ResearchBlogging.orgA recently published study seems to indicate that adult brain volume is reduced in individuals with significant lead exposure during childhood. While this study may lead to important findings linking lead to reduced cognitive function, it is important to note that observed effect is very small, very hard to link to specific outcomes, and may not exist. But it is worth a further look.


i-a0055256bac50bc9241eca33ad1faece-10.1371_journal.pmed.0050112.g004-M.jpg


The study in question is summarized below and, as an Open Access publication, is totally accessible for you to read. The upshot is that individuals who were part of a long term study (also discussed here) showed a negative correlation between early levels of lead exposure and gray mater volume in specific areas of the brain. Since lead exposure is known to be linked to cognitive function impairment, it is possible that these changes in gray matter volume are a clue to the specific nature of that effect.

However …..

People do sometimes get very excited about brain volume and its relation to intelligence, and often get things wrong in this area. So, I’d like to point out a few things to keep in mind when looking at a study like this, to place it in context.

First, it is important to note that the differences observed in this study are very very small. If these were differences in muscle mass, they would not be predictive of athletic performance. If they were differences in profit margin, they would not be predictive of fiscal health of corporations. If they were translated into differences in accuracy of airline flight control systems, the airplanes would still get to their destinations. In other words, this level (amount, magnitude) of difference could be utterly meaningless. It is probably not utterly meaningless, but I just want you to know that we are not speaking big differences.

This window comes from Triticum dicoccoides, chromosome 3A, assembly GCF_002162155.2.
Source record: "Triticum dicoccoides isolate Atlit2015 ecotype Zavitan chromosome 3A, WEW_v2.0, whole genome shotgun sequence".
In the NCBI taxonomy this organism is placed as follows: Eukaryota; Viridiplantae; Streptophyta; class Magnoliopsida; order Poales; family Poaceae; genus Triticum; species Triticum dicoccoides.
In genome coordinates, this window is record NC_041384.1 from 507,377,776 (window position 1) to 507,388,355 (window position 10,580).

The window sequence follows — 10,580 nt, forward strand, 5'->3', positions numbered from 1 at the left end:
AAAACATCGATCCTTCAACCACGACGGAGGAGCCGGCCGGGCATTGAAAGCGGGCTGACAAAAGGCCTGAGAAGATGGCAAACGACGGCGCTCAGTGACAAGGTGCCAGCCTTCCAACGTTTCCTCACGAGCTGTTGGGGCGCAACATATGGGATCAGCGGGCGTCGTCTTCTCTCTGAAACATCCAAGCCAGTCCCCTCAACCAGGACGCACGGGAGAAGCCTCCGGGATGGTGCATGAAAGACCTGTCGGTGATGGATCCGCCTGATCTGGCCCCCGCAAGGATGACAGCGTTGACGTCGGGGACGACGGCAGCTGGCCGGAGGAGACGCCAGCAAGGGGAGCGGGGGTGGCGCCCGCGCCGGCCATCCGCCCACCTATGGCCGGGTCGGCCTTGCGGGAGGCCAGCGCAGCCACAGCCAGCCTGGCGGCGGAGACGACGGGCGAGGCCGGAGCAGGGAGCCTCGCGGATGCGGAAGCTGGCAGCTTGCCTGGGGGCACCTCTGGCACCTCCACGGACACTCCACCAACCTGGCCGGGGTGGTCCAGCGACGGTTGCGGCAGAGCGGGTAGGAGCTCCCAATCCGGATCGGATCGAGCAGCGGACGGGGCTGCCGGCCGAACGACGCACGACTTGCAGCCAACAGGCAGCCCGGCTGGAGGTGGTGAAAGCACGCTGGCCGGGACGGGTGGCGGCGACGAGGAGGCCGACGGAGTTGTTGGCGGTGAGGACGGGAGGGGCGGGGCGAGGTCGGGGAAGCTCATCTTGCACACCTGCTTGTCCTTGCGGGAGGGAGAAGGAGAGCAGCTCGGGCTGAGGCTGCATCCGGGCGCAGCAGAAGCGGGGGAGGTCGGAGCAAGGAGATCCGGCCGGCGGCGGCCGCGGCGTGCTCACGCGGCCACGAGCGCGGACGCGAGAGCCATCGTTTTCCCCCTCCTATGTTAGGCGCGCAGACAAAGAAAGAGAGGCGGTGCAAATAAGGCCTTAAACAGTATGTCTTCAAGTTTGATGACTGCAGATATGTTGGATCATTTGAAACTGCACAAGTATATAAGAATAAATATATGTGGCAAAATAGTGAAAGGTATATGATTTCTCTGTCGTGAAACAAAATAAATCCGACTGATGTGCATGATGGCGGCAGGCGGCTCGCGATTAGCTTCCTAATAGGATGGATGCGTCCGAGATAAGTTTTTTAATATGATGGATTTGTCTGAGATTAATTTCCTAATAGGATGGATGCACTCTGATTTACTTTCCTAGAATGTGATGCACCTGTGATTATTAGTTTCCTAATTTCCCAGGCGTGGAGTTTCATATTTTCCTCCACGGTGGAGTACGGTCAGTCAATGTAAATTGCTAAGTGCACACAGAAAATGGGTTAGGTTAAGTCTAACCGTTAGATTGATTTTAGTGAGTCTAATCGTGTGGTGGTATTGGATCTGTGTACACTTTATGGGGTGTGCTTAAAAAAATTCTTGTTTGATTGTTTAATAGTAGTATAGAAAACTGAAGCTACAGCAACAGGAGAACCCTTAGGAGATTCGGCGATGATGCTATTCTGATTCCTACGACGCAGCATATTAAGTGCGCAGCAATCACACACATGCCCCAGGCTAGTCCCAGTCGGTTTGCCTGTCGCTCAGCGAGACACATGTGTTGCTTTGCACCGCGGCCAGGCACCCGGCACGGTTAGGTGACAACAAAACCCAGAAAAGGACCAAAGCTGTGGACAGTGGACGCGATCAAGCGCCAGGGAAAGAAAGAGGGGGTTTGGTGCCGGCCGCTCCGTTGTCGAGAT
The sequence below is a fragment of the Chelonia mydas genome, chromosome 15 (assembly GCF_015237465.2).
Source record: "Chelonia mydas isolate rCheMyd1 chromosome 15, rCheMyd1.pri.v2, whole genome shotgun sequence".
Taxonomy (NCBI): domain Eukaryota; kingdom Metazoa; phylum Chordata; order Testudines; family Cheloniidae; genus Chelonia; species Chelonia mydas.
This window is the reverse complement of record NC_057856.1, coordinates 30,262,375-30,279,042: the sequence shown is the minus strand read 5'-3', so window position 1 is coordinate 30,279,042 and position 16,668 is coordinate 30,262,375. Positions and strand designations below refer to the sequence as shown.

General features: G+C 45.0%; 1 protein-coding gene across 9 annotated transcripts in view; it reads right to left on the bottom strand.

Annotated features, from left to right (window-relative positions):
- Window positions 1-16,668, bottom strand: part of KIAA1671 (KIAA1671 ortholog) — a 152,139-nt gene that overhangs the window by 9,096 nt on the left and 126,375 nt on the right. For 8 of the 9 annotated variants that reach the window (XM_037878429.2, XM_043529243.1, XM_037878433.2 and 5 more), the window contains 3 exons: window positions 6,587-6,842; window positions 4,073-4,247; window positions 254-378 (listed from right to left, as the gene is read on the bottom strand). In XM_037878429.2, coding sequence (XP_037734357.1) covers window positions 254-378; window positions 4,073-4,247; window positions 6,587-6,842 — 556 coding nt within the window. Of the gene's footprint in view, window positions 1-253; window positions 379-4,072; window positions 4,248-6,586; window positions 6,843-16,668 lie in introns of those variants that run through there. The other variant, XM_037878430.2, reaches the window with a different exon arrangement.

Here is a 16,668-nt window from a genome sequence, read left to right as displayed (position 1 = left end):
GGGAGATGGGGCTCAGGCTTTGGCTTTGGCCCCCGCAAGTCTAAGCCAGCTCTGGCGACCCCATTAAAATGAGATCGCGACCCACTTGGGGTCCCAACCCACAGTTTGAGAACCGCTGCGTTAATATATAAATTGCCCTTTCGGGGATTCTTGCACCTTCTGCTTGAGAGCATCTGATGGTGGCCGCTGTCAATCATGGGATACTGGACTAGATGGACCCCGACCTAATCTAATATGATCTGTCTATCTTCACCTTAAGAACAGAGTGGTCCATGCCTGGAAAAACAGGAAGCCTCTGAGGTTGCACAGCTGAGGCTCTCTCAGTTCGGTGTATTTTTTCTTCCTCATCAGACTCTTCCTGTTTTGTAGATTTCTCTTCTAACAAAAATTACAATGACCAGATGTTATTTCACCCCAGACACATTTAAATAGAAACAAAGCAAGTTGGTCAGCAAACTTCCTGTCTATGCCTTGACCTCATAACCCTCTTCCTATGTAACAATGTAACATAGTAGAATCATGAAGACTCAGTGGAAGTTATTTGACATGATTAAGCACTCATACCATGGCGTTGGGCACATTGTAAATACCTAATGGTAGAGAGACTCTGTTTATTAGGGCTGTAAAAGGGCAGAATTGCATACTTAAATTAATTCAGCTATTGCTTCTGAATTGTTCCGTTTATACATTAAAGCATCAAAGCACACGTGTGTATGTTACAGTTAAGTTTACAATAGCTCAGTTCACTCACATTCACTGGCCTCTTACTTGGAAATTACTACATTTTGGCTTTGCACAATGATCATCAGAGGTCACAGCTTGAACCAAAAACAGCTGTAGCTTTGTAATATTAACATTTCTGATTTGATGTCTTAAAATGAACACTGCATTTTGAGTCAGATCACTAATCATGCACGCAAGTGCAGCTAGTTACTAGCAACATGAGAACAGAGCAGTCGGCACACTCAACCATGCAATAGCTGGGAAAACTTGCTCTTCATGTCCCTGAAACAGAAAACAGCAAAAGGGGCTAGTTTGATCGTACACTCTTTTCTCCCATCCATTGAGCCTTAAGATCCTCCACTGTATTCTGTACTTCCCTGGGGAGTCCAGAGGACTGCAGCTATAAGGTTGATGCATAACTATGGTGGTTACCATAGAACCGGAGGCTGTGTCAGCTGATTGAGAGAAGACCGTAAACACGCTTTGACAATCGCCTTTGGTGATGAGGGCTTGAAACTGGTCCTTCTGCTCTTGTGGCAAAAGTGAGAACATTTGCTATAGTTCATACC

Second, the strength of the correlation is not impressive. Here is what one part of the data look like:
i-11a6870f8bd8682331780789e256fd8b-10.1371_journal.pmed.0050112.g002-M.jpg

Figure 2.Regional Brain Volume Loss for the Cincinnati Lead Study Participants. The relationship of individual brain volume with mean childhood blood lead concentrations within a medial frontal cluster is illustrated by this plot. The model is adjusted for age at time of scanning and birth weight, using a cluster threshold of 700 voxels and unadjusted p ≤ 0.001.

This is not impressive. It may (or may not) be real, but this correlation would not win you any prizes in the prediction game.

Third, note that the difference is accentuated in males over females, but there is a range of area specific brain volume decreases in males to begin with. It is quite possible that this is a potentiated effect suggesting a more complex relationship than just “more volume = good, less volume = bad.” Which is what you were thinking, admit it.

Fourth, do keep in mind that with age gray matter volume decreases in all humans as a function of brain development. A new born baby has many many more neurons than an adult because brains develop by overproducing both neurons and connections, then culling out that which is not appropriate. Brains are not built, up, they are sculpted down. So why is a very small reduction in neural volume not connected with increased rather than decreased capacity? Good question, and one that can not be addressed by this study.

Fifth, overall brain volume which may be correlated with a number of different things that make up brain volume varies widely …. very widely …. with either no clear link to cognitive function or in some cases even a counter intuitive link.

Sixth, and not related to the science but rather the context of the science, brain volume is considered very important mainly by researchers primarily interested in proving previously discredited racial theories about intelligence. It is of some concern that this study would be misused in this way. Watch for it.

The summary text provided with this study is excellent, so I’ll excerpt from it here: